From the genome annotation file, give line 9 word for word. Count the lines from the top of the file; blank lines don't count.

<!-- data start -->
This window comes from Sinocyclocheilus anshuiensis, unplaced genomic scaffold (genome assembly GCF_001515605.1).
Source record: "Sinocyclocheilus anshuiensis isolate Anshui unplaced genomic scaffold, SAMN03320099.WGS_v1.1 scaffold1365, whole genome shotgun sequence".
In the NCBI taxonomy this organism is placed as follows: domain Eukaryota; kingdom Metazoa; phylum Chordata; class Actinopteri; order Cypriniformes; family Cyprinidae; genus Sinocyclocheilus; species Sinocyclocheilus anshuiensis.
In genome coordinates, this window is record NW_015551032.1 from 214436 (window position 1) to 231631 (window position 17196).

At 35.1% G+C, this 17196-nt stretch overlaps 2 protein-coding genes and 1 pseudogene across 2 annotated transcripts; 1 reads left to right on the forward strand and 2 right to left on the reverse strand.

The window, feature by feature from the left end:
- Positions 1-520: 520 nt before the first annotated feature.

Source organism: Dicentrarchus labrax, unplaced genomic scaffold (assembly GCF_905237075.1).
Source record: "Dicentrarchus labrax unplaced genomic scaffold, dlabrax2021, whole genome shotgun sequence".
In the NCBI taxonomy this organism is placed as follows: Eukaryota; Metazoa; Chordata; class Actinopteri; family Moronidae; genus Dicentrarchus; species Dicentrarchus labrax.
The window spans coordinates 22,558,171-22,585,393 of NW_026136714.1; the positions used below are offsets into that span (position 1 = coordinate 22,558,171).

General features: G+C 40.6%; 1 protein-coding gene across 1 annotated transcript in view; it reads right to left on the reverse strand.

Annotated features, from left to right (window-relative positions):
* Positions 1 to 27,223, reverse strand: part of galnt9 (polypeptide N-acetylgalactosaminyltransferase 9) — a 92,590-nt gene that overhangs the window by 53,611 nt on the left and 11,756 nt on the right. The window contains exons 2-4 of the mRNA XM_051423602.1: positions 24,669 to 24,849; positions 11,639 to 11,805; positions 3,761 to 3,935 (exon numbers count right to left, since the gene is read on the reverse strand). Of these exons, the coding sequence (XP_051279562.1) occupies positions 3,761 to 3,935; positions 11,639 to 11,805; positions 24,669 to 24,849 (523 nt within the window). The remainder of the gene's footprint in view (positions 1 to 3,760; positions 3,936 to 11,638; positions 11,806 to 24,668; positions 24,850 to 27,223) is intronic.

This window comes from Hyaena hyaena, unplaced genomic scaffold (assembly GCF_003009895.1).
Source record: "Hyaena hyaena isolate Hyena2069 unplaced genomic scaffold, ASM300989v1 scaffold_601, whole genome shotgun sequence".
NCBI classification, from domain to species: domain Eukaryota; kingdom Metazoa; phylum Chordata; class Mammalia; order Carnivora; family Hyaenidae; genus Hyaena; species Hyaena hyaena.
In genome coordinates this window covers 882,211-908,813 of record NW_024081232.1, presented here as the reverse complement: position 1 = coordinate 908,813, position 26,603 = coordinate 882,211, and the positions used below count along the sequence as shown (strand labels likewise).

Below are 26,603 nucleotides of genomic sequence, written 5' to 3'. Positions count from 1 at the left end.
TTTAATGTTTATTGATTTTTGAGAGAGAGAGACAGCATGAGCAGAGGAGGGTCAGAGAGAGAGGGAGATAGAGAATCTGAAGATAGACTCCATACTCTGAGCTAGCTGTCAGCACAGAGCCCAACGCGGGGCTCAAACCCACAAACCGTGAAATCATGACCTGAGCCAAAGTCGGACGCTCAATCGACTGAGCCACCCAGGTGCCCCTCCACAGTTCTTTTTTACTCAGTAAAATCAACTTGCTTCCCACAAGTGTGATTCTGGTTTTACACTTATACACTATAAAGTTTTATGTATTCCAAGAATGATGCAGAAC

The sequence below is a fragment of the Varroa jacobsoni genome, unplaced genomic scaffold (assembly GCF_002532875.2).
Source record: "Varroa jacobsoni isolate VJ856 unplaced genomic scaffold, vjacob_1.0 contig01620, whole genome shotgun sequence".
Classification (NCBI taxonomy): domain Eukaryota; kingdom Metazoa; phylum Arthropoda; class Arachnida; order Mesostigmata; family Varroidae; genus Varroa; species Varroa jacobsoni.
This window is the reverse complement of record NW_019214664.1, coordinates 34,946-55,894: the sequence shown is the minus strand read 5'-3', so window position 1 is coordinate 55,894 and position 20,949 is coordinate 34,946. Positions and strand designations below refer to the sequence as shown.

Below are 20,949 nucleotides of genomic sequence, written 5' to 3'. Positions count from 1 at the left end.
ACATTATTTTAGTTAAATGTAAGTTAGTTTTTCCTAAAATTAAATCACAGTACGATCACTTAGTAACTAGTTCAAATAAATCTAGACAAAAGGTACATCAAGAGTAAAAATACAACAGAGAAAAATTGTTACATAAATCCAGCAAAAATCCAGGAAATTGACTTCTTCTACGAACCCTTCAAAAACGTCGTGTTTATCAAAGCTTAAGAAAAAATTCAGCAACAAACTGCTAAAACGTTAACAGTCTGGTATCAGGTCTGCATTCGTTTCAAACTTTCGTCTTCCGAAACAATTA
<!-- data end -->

Source record: "Dicentrarchus labrax unplaced genomic scaffold, dlabrax2021, whole genome shotgun sequence".